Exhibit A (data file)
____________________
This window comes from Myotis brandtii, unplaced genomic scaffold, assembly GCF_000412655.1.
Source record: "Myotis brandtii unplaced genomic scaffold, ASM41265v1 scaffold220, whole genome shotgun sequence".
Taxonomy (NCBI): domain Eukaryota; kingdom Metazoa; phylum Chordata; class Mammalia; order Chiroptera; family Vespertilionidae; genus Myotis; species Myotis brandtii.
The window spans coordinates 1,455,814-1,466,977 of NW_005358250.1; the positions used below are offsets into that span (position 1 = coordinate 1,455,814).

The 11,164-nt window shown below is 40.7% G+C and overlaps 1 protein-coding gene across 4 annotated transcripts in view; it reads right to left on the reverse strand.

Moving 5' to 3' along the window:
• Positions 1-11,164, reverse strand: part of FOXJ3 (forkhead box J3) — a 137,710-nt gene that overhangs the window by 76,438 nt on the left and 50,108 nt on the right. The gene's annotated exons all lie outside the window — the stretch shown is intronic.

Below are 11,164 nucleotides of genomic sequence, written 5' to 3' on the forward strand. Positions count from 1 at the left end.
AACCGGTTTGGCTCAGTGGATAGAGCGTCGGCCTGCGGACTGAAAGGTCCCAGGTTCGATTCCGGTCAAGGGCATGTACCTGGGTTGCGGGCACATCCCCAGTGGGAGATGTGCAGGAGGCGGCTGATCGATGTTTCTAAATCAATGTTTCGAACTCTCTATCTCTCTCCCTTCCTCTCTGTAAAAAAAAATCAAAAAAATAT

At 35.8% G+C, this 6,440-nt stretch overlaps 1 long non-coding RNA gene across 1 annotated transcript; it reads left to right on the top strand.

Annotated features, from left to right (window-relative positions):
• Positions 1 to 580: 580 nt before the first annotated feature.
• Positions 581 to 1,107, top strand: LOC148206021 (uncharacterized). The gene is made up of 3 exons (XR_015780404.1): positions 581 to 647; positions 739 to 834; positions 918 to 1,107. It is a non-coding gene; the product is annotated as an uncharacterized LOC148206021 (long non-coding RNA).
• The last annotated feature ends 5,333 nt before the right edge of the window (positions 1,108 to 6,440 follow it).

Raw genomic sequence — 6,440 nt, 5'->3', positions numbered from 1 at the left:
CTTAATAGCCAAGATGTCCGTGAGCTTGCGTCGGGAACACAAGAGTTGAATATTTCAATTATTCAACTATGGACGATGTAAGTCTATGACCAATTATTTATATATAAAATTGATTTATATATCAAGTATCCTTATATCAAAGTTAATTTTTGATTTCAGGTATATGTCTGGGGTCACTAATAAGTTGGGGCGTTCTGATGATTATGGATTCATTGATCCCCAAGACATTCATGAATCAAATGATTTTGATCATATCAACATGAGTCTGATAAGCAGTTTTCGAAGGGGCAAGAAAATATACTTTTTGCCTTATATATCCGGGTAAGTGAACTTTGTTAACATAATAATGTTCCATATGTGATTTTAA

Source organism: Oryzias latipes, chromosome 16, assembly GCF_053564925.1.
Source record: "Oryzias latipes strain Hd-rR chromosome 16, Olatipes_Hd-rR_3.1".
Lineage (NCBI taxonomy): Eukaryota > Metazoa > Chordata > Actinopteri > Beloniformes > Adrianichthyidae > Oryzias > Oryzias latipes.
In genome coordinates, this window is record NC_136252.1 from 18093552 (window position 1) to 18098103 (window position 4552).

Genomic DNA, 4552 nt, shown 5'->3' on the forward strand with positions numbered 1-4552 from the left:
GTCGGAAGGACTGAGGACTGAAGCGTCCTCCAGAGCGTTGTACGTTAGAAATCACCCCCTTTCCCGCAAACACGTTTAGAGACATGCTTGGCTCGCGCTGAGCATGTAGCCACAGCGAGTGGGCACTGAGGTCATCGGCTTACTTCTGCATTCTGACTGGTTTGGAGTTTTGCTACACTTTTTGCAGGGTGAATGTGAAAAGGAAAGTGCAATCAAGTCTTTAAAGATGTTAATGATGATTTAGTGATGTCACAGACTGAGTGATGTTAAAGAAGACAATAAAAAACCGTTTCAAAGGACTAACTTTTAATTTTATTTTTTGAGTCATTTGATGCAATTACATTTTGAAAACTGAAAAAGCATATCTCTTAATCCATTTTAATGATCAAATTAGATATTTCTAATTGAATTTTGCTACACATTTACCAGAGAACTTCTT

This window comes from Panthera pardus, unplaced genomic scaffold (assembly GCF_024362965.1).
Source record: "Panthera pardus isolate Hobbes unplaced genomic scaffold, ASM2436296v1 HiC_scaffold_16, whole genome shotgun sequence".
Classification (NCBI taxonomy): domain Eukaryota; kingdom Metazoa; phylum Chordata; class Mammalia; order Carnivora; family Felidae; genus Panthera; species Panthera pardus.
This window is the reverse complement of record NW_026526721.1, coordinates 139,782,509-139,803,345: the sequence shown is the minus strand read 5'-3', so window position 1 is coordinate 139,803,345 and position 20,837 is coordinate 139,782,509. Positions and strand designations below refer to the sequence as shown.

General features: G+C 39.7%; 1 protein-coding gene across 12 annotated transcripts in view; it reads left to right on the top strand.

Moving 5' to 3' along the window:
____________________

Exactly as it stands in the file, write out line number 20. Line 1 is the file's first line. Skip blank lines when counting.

In genome coordinates, this window is record NC_136252.1 from 18093552 (window position 1) to 18098103 (window position 4552).